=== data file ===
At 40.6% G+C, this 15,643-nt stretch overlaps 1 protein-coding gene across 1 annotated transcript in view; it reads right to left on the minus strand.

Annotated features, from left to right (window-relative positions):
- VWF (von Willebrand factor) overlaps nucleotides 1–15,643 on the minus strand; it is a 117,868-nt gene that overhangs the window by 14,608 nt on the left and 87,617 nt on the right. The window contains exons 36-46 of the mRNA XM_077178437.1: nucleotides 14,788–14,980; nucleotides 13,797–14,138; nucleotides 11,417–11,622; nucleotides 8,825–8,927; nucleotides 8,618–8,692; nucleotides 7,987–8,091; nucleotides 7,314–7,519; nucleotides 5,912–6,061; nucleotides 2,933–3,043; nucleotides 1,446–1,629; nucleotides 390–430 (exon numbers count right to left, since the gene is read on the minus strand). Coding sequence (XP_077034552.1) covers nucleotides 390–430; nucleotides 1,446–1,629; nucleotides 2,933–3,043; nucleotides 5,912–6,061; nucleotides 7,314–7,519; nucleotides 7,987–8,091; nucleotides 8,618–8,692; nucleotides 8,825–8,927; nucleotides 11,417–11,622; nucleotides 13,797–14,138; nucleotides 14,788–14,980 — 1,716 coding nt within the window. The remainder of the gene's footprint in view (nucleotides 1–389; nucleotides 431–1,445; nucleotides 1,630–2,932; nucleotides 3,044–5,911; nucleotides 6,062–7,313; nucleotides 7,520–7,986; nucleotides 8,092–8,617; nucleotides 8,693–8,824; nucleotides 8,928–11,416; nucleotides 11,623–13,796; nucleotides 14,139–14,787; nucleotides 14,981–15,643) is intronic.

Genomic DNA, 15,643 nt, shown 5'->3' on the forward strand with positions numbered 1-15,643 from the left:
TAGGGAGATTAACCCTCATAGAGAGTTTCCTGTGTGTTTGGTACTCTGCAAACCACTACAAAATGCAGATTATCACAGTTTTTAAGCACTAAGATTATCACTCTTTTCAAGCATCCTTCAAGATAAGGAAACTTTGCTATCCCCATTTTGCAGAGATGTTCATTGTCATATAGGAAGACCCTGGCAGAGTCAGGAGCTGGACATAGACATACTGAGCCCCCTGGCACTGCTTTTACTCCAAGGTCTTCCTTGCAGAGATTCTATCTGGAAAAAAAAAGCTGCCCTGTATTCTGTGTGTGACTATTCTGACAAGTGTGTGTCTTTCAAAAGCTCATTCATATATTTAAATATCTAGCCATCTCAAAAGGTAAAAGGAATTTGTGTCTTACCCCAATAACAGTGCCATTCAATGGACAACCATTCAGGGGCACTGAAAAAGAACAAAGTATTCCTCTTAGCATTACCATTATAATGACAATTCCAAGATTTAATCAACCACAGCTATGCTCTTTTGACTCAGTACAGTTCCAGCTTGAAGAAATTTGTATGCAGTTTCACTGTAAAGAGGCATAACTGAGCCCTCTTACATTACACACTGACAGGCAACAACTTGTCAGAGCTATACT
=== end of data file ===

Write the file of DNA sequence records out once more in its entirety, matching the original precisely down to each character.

At 40.6% G+C, this 15,643-nt stretch overlaps 1 protein-coding gene across 1 annotated transcript in view; it reads right to left on the minus strand.

Annotated features, from left to right (window-relative positions):
- VWF (von Willebrand factor) overlaps nucleotides 1–15,643 on the minus strand; it is a 117,868-nt gene that overhangs the window by 14,608 nt on the left and 87,617 nt on the right. The window contains exons 36-46 of the mRNA XM_077178437.1: nucleotides 14,788–14,980; nucleotides 13,797–14,138; nucleotides 11,417–11,622; nucleotides 8,825–8,927; nucleotides 8,618–8,692; nucleotides 7,987–8,091; nucleotides 7,314–7,519; nucleotides 5,912–6,061; nucleotides 2,933–3,043; nucleotides 1,446–1,629; nucleotides 390–430 (exon numbers count right to left, since the gene is read on the minus strand). Coding sequence (XP_077034552.1) covers nucleotides 390–430; nucleotides 1,446–1,629; nucleotides 2,933–3,043; nucleotides 5,912–6,061; nucleotides 7,314–7,519; nucleotides 7,987–8,091; nucleotides 8,618–8,692; nucleotides 8,825–8,927; nucleotides 11,417–11,622; nucleotides 13,797–14,138; nucleotides 14,788–14,980 — 1,716 coding nt within the window. The remainder of the gene's footprint in view (nucleotides 1–389; nucleotides 431–1,445; nucleotides 1,630–2,932; nucleotides 3,044–5,911; nucleotides 6,062–7,313; nucleotides 7,520–7,986; nucleotides 8,092–8,617; nucleotides 8,693–8,824; nucleotides 8,928–11,416; nucleotides 11,623–13,796; nucleotides 14,139–14,787; nucleotides 14,981–15,643) is intronic.

Genomic DNA, 15,643 nt, shown 5'->3' on the forward strand with positions numbered 1-15,643 from the left:
TAGGGAGATTAACCCTCATAGAGAGTTTCCTGTGTGTTTGGTACTCTGCAAACCACTACAAAATGCAGATTATCACAGTTTTTAAGCACTAAGATTATCACTCTTTTCAAGCATCCTTCAAGATAAGGAAACTTTGCTATCCCCATTTTGCAGAGATGTTCATTGTCATATAGGAAGACCCTGGCAGAGTCAGGAGCTGGACATAGACATACTGAGCCCCCTGGCACTGCTTTTACTCCAAGGTCTTCCTTGCAGAGATTCTATCTGGAAAAAAAAAGCTGCCCTGTATTCTGTGTGTGACTATTCTGACAAGTGTGTGTCTTTCAAAAGCTCATTCATATATTTAAATATCTAGCCATCTCAAAAGGTAAAAGGAATTTGTGTCTTACCCCAATAACAGTGCCATTCAATGGACAACCATTCAGGGGCACTGAAAAAGAACAAAGTATTCCTCTTAGCATTACCATTATAATGACAATTCCAAGATTTAATCAACCACAGCTATGCTCTTTTGACTCAGTACAGTTCCAGCTTGAAGAAATTTGTATGCAGTTTCACTGTAAAGAGGCATAACTGAGCCCTCTTACATTACACACTGACAGGCAACAACTTGTCAGAGCTATACT